Prioritizing Your Prospects
There is a high percentage of agents that are working very diligently putting in lots of hours working in real estate yet aren’t making very much money. To determine if you are one of these agents, calculate your hourly pay as follows:
- Approximate the average number of hours you’re involved in real estate activities each week.
- Multiply that number by 52 weeks in the year. This will give you the total number of hours worked.
- Finally, approximate the amount of money you expect to get paid in commissions and divide this amount by the total number of hours you work during the entire year. This will give you your hourly wage.
If you’re working 40 hours every week x 52 weeks, you’ll have worked a total of 2,100 hours by the end of the year. If you expect your 1099 to be around $42,000, then divide $42,000 by 2,100 hours. You’re average hourly income is $20.00. But, if you spent $21,000.00 on business expenses like your car, listing advertising, board dues, signage, open houses, etc., you’re really only making $10.00 per hour! ($42,000.00-$21,000.00=$21,000.00 net divided by 2,100 hours = $10.00!)
One of the best ways to increase your earnings is to make better choices with your prospects by prioritizing them into 4 categories. Even if you don’t do the best job determining who the best clients are, by practicing you will develop an intuition and make the best choices. Apply the following formula as much as possible:
- “A” Clients -(could go to contract within 30-60 days) – The best, or “A” clients, whenever possible should receive the best form of communication, which is face-to-face contact. This would include appointments, power-lunches, social gatherings, and even drop-by conversations. When this isn’t possible they should be contacted on a regular basis by phone.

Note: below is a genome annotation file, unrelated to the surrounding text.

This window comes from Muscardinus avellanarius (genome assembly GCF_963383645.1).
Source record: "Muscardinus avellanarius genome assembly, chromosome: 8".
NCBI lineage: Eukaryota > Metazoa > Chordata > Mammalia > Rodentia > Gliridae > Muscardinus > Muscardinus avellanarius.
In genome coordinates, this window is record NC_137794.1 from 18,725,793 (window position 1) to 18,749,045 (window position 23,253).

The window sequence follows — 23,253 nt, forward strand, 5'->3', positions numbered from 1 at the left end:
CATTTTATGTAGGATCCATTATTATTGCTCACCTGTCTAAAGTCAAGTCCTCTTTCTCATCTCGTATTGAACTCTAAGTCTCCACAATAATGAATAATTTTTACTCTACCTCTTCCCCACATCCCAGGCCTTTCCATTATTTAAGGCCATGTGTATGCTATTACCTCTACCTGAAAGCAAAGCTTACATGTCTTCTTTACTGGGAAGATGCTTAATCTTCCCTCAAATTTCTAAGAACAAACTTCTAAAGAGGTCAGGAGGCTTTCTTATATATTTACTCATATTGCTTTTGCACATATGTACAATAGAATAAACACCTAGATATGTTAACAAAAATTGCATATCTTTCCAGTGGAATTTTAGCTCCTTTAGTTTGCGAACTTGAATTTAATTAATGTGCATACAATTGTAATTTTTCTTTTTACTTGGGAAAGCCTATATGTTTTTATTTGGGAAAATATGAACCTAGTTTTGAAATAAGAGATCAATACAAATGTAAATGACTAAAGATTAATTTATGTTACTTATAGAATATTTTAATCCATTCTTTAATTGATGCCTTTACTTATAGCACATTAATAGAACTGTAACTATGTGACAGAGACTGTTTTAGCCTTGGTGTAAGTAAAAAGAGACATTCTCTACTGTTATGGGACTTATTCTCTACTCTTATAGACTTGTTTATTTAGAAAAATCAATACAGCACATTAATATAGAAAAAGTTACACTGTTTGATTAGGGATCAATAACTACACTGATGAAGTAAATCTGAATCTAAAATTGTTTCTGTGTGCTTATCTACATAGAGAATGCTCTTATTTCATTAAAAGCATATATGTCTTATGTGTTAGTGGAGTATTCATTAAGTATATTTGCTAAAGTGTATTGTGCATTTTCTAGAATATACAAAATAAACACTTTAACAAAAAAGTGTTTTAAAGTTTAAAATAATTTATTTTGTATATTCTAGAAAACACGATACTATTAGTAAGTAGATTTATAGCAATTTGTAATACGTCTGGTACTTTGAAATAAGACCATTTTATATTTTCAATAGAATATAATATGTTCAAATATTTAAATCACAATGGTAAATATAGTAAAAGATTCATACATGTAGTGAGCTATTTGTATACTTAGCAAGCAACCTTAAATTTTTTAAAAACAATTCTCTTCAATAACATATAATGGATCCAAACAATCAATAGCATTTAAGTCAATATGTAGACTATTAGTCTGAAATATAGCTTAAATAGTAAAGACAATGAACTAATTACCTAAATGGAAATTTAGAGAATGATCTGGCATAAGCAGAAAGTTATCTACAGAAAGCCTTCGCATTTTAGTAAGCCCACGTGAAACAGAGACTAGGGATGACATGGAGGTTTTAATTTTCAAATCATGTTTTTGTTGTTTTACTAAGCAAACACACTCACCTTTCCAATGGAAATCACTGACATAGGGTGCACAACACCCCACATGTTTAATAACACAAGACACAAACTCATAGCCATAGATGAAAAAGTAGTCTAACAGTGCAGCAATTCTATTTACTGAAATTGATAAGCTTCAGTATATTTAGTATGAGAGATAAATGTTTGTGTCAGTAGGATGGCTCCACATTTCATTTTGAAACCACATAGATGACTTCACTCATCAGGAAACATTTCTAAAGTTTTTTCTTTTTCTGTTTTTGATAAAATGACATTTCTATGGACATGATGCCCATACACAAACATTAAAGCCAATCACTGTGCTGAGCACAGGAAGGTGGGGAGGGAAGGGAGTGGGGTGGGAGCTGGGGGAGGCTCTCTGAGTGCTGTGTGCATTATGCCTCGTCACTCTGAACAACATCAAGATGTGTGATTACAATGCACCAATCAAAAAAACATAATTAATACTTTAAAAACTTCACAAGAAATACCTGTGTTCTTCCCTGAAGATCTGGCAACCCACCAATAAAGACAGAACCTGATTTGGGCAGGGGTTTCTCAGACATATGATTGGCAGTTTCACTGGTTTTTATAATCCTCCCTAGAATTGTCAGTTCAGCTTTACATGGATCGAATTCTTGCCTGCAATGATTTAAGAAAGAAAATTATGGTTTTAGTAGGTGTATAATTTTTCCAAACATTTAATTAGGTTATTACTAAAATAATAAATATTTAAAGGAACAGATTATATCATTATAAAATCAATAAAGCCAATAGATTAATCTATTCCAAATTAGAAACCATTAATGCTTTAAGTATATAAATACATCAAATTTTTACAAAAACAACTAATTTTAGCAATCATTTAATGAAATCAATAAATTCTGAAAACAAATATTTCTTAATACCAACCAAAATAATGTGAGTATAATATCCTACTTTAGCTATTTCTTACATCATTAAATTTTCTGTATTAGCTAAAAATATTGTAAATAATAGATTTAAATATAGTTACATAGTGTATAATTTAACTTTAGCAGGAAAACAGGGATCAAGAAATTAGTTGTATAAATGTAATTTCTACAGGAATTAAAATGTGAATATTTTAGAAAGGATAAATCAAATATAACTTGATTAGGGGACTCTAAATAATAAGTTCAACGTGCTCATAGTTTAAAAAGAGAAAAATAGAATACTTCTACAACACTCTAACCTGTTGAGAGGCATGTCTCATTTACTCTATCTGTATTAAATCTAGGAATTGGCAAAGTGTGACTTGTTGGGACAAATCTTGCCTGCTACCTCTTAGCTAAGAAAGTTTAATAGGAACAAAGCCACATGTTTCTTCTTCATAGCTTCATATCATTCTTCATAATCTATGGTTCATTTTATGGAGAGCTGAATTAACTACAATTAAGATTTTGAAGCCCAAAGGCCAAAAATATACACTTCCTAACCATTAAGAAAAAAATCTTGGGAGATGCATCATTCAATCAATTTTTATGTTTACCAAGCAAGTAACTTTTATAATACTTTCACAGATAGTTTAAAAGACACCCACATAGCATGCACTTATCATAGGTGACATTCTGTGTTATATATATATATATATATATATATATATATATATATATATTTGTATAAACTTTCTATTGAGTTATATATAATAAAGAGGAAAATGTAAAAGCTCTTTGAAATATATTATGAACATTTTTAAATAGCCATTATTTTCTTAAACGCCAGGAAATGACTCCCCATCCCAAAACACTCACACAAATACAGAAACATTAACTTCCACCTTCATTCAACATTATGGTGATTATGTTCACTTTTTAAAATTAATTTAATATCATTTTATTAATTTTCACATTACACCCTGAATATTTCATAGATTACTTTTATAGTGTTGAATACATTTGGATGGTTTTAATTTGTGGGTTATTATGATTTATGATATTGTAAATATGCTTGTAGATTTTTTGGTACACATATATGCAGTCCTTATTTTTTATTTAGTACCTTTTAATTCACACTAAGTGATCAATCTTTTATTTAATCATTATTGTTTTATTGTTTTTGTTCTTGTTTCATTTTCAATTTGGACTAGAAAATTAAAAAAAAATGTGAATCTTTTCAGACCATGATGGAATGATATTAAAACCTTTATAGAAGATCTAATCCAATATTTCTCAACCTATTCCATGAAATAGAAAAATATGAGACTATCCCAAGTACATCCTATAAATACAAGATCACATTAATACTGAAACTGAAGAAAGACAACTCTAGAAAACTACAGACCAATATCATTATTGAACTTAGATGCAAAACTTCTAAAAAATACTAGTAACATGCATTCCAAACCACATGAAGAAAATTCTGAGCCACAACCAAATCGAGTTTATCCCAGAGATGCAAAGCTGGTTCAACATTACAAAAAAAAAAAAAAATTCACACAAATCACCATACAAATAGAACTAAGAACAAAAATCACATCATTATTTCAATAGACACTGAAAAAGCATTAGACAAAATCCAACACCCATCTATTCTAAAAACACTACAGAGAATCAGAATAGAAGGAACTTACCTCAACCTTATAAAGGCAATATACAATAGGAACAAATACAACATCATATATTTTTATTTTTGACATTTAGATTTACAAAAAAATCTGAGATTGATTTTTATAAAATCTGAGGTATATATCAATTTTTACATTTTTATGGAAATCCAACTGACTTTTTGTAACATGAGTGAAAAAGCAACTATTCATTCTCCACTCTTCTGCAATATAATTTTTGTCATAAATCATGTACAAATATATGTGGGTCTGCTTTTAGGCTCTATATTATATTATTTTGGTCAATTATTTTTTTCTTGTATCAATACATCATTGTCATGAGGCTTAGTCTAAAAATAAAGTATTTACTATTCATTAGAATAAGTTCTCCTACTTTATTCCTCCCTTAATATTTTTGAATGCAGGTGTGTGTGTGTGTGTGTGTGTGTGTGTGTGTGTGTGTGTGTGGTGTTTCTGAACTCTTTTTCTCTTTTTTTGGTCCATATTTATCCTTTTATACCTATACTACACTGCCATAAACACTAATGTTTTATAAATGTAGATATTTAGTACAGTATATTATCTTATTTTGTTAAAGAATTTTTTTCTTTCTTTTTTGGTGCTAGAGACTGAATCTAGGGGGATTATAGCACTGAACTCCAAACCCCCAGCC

- “B” Clients -(likely to buy or sell, but not for a while) – You want to stay in contact with this group on at least a weekly basis but may not have time to see them. Plan on staying in contact with this group by phone as much as possible. Worst case, be sure to e-mail or mail more personalized communications with them.
- “C” Clients – (hard to know if/when they will buy, where they will buy, or who they may buy from) – This is the group that you have to be careful with. Agents must determine how good a prospect is before they begin spending time or money working with them. Too many agents will spend a day preparing for someone that never shows up. Worse yet, agents will show homes to a buyer over a period of several days only to find the buyer must sell a home before they buy something else. It’s good to communicate with this group twice a month via e-mail and direct mail. It is not good to spend a lot of time customizing a letter or meeting with this client face-to-face or for a long period over the phone.
- “D” Clients – (not likely to buy, just a warm body)- This is the group that is a long-shot. It may not make sense to spend time or money on this group. By communicating twice a month via a systematized e-mail campaign, you can stay in the game without wasting valuable time.
Don’t get caught in the trap of using “C” and “D” clients as a crutch to make you feel good that you have at least something going. Remember, the face-to-face or phone time you spend with this group steals valuable, quality time prospecting for and with better qualified prospects. The end result? A much higher hourly income and return on time invested in your business!